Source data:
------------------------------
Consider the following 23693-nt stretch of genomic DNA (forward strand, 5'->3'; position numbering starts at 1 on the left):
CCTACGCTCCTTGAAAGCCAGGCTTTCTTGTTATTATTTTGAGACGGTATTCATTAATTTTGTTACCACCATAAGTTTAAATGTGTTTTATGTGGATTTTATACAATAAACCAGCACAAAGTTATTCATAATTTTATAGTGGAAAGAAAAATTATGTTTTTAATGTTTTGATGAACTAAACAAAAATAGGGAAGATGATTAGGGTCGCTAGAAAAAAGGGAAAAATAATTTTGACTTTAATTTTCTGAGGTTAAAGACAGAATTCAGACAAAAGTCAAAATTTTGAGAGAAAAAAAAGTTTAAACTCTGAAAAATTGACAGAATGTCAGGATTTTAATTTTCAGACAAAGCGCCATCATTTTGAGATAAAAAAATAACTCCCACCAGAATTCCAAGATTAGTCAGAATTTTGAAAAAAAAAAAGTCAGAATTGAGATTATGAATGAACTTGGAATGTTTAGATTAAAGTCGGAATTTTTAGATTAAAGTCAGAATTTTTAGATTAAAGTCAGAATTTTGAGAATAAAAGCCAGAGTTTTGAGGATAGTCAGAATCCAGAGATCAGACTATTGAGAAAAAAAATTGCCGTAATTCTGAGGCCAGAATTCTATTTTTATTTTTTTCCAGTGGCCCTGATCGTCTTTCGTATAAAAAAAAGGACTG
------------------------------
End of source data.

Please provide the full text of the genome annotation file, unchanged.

Consider the following 23693-nt stretch of genomic DNA (forward strand, 5'->3'; position numbering starts at 1 on the left):
CCTACGCTCCTTGAAAGCCAGGCTTTCTTGTTATTATTTTGAGACGGTATTCATTAATTTTGTTACCACCATAAGTTTAAATGTGTTTTATGTGGATTTTATACAATAAACCAGCACAAAGTTATTCATAATTTTATAGTGGAAAGAAAAATTATGTTTTTAATGTTTTGATGAACTAAACAAAAATAGGGAAGATGATTAGGGTCGCTAGAAAAAAGGGAAAAATAATTTTGACTTTAATTTTCTGAGGTTAAAGACAGAATTCAGACAAAAGTCAAAATTTTGAGAGAAAAAAAAGTTTAAACTCTGAAAAATTGACAGAATGTCAGGATTTTAATTTTCAGACAAAGCGCCATCATTTTGAGATAAAAAAATAACTCCCACCAGAATTCCAAGATTAGTCAGAATTTTGAAAAAAAAAAAGTCAGAATTGAGATTATGAATGAACTTGGAATGTTTAGATTAAAGTCGGAATTTTTAGATTAAAGTCAGAATTTTTAGATTAAAGTCAGAATTTTGAGAATAAAAGCCAGAGTTTTGAGGATAGTCAGAATCCAGAGATCAGACTATTGAGAAAAAAAATTGCCGTAATTCTGAGGCCAGAATTCTATTTTTATTTTTTTCCAGTGGCCCTGATCGTCTTTCGTATAAAAAAAAGGACTG